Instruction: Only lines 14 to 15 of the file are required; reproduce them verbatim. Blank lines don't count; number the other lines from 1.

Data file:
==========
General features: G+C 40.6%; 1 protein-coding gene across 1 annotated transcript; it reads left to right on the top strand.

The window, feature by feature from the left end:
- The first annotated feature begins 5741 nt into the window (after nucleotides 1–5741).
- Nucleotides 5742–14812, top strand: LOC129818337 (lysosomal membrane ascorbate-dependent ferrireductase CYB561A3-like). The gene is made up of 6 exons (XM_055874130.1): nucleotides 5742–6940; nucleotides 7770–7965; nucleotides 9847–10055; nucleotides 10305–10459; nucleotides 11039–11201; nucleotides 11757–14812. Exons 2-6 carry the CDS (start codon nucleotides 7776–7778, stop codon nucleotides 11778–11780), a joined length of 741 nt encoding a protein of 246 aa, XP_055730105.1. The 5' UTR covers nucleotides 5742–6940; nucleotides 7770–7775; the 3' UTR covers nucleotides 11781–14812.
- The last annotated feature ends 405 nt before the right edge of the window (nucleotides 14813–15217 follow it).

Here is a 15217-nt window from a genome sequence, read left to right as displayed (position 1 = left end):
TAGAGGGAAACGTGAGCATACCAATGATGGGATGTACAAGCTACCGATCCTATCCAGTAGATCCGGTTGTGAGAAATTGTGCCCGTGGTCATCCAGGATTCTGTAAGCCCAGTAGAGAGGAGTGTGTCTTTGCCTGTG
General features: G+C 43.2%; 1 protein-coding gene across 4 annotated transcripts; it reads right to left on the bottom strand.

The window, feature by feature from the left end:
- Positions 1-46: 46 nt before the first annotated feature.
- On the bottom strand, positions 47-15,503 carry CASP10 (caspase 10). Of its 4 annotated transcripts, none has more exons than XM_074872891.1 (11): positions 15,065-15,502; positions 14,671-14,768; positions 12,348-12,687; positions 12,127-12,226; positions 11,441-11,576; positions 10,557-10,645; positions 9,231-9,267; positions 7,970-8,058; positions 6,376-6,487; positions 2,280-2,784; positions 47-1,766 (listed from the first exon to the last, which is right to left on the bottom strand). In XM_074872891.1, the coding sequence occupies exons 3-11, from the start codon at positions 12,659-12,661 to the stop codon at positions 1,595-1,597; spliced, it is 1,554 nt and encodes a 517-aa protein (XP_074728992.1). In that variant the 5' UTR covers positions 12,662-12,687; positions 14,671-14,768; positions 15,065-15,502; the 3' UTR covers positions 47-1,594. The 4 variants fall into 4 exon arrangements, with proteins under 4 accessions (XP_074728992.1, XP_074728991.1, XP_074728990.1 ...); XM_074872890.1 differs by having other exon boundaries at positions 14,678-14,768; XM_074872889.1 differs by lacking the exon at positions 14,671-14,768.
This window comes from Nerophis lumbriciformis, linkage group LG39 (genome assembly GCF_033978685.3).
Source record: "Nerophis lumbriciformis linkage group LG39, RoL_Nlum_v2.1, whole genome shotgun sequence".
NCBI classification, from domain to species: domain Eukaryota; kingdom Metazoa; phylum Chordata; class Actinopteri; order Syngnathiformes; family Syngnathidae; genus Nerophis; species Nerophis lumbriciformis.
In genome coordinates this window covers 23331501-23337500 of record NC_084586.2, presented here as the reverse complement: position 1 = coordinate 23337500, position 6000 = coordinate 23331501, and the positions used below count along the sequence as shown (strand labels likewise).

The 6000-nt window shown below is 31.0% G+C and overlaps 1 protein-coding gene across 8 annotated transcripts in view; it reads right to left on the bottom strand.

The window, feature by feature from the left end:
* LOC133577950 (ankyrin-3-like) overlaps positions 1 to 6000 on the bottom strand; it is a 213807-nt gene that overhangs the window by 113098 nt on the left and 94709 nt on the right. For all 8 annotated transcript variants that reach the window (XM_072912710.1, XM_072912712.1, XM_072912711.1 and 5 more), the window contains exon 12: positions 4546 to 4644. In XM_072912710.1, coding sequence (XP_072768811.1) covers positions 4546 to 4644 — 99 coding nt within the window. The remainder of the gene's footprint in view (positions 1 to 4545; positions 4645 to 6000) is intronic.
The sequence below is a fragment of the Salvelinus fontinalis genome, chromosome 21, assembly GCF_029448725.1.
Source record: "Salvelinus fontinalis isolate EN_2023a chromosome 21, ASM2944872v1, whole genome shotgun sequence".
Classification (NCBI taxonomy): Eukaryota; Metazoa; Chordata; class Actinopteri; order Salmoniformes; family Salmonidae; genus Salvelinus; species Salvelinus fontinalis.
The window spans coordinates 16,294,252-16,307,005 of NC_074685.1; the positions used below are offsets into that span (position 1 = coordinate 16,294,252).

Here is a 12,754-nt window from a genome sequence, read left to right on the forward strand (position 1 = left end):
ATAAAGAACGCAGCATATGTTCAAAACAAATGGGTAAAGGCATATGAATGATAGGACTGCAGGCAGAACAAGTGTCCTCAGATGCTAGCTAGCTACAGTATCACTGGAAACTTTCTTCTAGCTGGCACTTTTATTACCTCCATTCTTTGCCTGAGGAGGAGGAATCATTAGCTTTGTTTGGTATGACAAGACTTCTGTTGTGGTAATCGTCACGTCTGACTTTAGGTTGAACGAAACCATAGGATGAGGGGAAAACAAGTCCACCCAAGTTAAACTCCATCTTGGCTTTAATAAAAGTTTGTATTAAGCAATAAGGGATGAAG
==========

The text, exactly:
NCBI classification, from domain to species: domain Eukaryota; kingdom Metazoa; phylum Chordata; class Actinopteri; order Syngnathiformes; family Syngnathidae; genus Nerophis; species Nerophis lumbriciformis.
In genome coordinates this window covers 23331501-23337500 of record NC_084586.2, presented here as the reverse complement: position 1 = coordinate 23337500, position 6000 = coordinate 23331501, and the positions used below count along the sequence as shown (strand labels likewise).